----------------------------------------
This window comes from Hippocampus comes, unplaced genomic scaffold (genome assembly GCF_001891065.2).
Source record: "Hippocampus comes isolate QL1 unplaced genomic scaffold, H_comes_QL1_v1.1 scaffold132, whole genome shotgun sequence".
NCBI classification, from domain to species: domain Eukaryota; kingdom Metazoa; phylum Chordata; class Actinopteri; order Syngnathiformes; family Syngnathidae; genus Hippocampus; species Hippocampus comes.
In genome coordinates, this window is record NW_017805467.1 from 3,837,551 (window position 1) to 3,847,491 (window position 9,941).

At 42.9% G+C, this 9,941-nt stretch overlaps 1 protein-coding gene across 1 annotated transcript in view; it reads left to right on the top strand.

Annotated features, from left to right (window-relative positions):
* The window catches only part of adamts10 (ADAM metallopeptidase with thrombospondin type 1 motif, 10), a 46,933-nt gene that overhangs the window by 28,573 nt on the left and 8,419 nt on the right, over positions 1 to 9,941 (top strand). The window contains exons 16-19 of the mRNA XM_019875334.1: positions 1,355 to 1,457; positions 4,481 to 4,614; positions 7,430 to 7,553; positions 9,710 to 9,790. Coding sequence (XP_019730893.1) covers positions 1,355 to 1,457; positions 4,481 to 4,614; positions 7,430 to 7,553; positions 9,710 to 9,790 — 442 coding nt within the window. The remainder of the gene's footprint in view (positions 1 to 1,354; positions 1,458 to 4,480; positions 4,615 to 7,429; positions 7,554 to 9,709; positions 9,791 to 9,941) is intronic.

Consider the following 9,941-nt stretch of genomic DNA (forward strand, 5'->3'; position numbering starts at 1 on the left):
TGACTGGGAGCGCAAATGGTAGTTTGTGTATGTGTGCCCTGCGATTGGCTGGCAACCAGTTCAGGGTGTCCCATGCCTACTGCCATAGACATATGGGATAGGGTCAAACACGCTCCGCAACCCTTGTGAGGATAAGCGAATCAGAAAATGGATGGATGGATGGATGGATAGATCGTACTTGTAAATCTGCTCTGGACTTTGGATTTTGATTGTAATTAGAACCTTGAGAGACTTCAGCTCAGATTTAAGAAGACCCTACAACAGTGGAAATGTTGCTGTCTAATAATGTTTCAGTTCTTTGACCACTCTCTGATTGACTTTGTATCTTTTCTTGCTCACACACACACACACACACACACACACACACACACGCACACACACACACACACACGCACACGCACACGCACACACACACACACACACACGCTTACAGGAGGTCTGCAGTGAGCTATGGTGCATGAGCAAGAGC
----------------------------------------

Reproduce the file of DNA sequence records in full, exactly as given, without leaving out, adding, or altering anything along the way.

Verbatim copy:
This window comes from Hippocampus comes, unplaced genomic scaffold (genome assembly GCF_001891065.2).
Source record: "Hippocampus comes isolate QL1 unplaced genomic scaffold, H_comes_QL1_v1.1 scaffold132, whole genome shotgun sequence".
NCBI classification, from domain to species: domain Eukaryota; kingdom Metazoa; phylum Chordata; class Actinopteri; order Syngnathiformes; family Syngnathidae; genus Hippocampus; species Hippocampus comes.
In genome coordinates, this window is record NW_017805467.1 from 3,837,551 (window position 1) to 3,847,491 (window position 9,941).

At 42.9% G+C, this 9,941-nt stretch overlaps 1 protein-coding gene across 1 annotated transcript in view; it reads left to right on the top strand.

Annotated features, from left to right (window-relative positions):
* The window catches only part of adamts10 (ADAM metallopeptidase with thrombospondin type 1 motif, 10), a 46,933-nt gene that overhangs the window by 28,573 nt on the left and 8,419 nt on the right, over positions 1 to 9,941 (top strand). The window contains exons 16-19 of the mRNA XM_019875334.1: positions 1,355 to 1,457; positions 4,481 to 4,614; positions 7,430 to 7,553; positions 9,710 to 9,790. Coding sequence (XP_019730893.1) covers positions 1,355 to 1,457; positions 4,481 to 4,614; positions 7,430 to 7,553; positions 9,710 to 9,790 — 442 coding nt within the window. The remainder of the gene's footprint in view (positions 1 to 1,354; positions 1,458 to 4,480; positions 4,615 to 7,429; positions 7,554 to 9,709; positions 9,791 to 9,941) is intronic.

Consider the following 9,941-nt stretch of genomic DNA (forward strand, 5'->3'; position numbering starts at 1 on the left):
TGACTGGGAGCGCAAATGGTAGTTTGTGTATGTGTGCCCTGCGATTGGCTGGCAACCAGTTCAGGGTGTCCCATGCCTACTGCCATAGACATATGGGATAGGGTCAAACACGCTCCGCAACCCTTGTGAGGATAAGCGAATCAGAAAATGGATGGATGGATGGATGGATAGATCGTACTTGTAAATCTGCTCTGGACTTTGGATTTTGATTGTAATTAGAACCTTGAGAGACTTCAGCTCAGATTTAAGAAGACCCTACAACAGTGGAAATGTTGCTGTCTAATAATGTTTCAGTTCTTTGACCACTCTCTGATTGACTTTGTATCTTTTCTTGCTCACACACACACACACACACACACACACACACACACGCACACACACACACACACACGCACACGCACACGCACACACACACACACACACACGCTTACAGGAGGTCTGCAGTGAGCTATGGTGCATGAGCAAGAGC